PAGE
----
The Coronavirus Pandemic Is Bringing Down Emissions, but Not for Long 1

There is, of course, the historical precedent of the original New Deal, which FDR used to put Americans back to work during the Great Depression. Workers busied themselves building schools, roads and other infrastructure—though in this case, some of the work was a detriment to the environment. The Tennessee Valley Authority, for instance, scarred the landscape with dams, which chop river ecosystems into pieces. This time around, advocates say, the coronavirus crisis should be used as an opportunity to prepare the US for a post-oil world.

With economic shocks, large-scale human behavior tends to take over, regardless of government intervention. After the oil shortages of the early 1970s, for instance, Americans began demanding more fuel-efficient cars, and manufacturers delivered. Perhaps with this crisis, more companies will realize that Janet from accounting doesn’t necessarily need to be in accounting to get her job done. More telework means less commuting, and less emissions.

Or at least that’s what we might assume happens. “It would be reassuring to know that telework reduces emissions,” says UC Berkeley engineer Arpad Horvath, who has studied the environmental impacts of telework. “But we don’t have statistically significant data to prove that it does. In fact, telework may induce undesirable scenarios.” You have to heat or cool and electrify your home office, for example, while your main office might also still be humming along without you.

Still, in the US, transportation accounts for 29 percent of overall emissions. Commuting contributes so much to this figure that scientists with Northern Arizona University’s Hestia Project can take a city like Los Angeles, with its famously hellish drive time, and observe how emissions surge and ebb throughout the day. They follow data like traffic flow and building energy usage to show that emissions spew out of commercial zones during working hours, then wane as people head home, when residential zones begin emitting more. The researchers found that just 10 percent of the city’s road surface was responsible for 60 percent of its emissions.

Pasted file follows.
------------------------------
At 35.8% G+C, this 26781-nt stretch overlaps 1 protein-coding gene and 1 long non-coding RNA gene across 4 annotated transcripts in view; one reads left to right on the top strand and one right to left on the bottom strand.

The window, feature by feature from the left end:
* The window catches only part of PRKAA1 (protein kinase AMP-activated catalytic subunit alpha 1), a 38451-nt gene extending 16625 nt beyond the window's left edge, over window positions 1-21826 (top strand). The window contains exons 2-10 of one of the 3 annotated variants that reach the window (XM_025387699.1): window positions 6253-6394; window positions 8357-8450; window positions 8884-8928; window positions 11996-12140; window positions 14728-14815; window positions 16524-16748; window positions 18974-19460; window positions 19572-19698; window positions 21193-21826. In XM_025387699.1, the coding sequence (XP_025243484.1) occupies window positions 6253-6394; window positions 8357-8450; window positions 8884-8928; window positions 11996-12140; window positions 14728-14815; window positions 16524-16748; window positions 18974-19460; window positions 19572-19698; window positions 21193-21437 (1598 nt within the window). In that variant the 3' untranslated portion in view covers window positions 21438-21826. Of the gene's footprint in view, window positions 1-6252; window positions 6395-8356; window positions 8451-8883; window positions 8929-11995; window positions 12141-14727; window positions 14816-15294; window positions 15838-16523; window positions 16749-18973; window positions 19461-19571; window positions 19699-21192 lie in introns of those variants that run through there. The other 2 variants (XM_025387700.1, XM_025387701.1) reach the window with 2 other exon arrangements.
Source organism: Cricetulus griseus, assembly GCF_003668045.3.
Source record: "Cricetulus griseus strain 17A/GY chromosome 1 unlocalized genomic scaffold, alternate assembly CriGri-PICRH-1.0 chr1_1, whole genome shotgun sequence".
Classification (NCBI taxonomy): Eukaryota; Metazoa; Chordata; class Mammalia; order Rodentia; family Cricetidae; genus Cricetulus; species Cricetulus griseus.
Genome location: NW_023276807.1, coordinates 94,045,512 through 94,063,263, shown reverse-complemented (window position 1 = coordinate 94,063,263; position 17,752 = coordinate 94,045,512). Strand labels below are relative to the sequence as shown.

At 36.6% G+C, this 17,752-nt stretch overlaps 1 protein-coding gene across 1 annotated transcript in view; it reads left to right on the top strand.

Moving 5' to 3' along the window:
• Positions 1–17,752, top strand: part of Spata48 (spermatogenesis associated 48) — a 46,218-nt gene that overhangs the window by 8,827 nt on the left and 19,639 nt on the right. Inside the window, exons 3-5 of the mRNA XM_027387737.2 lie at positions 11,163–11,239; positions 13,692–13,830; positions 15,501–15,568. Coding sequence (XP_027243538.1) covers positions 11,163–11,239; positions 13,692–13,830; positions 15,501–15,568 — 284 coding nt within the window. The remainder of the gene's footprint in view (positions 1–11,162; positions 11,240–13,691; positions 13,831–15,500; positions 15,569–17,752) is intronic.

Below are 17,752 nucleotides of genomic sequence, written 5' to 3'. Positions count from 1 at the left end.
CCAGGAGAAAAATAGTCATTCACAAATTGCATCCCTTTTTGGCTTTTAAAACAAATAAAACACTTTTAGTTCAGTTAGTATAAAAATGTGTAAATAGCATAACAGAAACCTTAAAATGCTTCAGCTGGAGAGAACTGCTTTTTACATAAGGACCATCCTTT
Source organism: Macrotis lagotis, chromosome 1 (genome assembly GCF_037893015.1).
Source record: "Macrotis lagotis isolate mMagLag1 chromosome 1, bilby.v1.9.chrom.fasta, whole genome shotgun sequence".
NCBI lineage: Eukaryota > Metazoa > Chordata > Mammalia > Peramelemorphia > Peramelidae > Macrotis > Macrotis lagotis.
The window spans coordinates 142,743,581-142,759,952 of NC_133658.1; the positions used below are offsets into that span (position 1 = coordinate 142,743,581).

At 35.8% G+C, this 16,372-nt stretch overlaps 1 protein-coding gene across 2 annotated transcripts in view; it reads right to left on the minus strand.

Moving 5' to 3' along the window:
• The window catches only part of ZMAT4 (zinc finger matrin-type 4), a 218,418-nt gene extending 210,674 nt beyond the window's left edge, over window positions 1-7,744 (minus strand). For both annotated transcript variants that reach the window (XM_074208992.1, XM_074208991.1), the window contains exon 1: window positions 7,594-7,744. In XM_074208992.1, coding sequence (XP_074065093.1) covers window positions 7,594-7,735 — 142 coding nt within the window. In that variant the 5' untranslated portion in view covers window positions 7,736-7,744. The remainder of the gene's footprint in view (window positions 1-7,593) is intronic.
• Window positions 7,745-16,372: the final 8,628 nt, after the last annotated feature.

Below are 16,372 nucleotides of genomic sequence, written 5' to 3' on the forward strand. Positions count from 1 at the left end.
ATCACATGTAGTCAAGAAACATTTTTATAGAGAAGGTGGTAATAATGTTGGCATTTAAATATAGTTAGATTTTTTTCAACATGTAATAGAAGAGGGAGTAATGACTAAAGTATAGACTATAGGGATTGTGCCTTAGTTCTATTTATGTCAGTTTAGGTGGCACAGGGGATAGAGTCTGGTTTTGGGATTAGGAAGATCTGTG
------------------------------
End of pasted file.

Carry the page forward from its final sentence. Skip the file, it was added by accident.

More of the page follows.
Telework will be increasingly essential for interconnected economies in a world that’s more prone to chaos, both economically and climatically. “We’re not going to have fewer shocks to the global economy. We’re probably going to have more,” says Foley. “As we become more interconnected, what happens in wildlife markets in China can suddenly trigger an economic crisis across the planet. That’s new in human history.” So are the increasingly common and severe weather events that shake economies, like Australia’s supercharged wildfires, or the ones in California that cast enormous smoke clouds over the San Francisco Bay Area, or brutal droughts the world over.

“We’re going to see more and more shifts in global weather patterns, probably more extreme events, things that are going to be more and more disruptive,” Foley adds. “Kind of like a virus, in a different sense.”

In a perverse way, when these viruses hit, we get a glimpse of a better world, one that’s not choking on greenhouse gases. “Ironically, it may well end up being that because air pollution is such a public health hazard in China, the economic slowdown might actually save more lives than the coronavirus kills,” says Hausfather. No one can’t say for sure yet if that’s the case—after all, we’re still only a few months into this slowdown and it’ll take some time to fully know the knock-on health effects of changes in air quality. But, he adds, “it’s not outside of the realm of possibility.”

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